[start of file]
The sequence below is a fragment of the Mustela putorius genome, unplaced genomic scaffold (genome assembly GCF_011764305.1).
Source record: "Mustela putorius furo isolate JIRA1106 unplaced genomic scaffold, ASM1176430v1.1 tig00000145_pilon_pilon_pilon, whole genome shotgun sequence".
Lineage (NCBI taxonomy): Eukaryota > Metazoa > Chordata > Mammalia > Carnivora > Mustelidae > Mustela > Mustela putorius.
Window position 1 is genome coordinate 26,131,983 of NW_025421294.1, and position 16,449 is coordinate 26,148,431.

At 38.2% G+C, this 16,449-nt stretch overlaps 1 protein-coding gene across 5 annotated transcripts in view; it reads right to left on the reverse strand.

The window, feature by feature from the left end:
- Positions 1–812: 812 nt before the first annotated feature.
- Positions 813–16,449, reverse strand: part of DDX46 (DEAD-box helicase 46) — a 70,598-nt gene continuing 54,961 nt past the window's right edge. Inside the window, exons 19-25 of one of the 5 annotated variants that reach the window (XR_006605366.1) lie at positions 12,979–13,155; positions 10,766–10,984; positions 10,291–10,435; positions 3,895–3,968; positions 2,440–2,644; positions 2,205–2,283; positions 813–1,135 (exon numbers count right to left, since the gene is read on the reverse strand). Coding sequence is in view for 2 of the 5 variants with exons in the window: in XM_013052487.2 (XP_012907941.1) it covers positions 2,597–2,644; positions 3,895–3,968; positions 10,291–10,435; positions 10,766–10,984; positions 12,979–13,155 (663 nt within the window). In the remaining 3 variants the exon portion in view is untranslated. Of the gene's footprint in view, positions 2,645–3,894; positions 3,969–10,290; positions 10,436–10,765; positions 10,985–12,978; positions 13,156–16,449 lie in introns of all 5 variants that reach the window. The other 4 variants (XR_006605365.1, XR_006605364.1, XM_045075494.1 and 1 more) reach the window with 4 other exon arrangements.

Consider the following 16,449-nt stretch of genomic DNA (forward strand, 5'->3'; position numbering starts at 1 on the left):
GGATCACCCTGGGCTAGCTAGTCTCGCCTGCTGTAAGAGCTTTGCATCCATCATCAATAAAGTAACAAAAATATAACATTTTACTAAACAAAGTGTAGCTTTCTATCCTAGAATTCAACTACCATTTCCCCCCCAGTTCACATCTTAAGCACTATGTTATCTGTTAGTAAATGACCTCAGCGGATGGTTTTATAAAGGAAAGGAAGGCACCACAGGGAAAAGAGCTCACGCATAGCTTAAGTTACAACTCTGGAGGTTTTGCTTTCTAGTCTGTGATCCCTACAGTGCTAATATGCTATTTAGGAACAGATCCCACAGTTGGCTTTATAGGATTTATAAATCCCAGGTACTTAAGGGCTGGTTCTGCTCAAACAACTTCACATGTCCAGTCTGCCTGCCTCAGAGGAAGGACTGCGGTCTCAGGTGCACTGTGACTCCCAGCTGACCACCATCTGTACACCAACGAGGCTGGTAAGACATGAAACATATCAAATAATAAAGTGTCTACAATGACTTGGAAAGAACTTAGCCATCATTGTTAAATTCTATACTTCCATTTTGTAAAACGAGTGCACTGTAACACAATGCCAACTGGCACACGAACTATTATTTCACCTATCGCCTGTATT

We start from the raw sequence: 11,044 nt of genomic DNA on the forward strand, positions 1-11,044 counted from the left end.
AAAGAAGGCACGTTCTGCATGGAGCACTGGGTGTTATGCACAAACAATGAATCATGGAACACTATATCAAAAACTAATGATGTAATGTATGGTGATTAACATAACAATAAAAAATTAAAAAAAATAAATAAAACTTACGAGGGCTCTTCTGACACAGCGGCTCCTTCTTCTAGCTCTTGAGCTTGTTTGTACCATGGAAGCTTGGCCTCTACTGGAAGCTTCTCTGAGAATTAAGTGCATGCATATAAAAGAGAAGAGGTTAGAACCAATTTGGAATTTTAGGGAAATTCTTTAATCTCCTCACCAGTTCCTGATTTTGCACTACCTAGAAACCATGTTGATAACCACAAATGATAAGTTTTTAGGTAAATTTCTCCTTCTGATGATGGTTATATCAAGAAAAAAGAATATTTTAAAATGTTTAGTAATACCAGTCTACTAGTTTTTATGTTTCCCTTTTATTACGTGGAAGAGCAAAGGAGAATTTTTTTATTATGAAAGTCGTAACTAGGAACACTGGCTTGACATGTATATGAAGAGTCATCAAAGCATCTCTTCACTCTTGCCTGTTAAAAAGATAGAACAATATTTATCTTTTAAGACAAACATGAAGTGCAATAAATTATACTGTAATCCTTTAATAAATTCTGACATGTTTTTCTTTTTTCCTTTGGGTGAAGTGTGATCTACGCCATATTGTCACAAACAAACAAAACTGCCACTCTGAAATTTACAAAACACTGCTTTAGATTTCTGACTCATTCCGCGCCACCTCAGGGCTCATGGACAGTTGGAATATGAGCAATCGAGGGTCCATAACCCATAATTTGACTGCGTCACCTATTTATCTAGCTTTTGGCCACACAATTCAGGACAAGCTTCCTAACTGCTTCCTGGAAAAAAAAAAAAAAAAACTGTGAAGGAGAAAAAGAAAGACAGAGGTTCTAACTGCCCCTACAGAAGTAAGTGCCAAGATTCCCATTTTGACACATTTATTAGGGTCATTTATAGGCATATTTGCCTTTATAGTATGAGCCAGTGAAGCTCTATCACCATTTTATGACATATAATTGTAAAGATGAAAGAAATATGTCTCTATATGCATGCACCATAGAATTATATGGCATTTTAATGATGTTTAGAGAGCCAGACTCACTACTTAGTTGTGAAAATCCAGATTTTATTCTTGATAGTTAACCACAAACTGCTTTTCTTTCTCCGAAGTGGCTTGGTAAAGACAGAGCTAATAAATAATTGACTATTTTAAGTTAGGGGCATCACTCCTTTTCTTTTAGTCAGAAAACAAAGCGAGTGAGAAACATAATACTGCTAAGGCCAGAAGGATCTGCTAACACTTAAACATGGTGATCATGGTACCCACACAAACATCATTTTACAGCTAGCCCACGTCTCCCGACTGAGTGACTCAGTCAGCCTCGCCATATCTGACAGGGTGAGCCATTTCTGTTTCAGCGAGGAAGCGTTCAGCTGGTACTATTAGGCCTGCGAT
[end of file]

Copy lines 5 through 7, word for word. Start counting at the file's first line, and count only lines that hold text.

At 38.2% G+C, this 16,449-nt stretch overlaps 1 protein-coding gene across 5 annotated transcripts in view; it reads right to left on the reverse strand.

The window, feature by feature from the left end:
- Positions 1–812: 812 nt before the first annotated feature.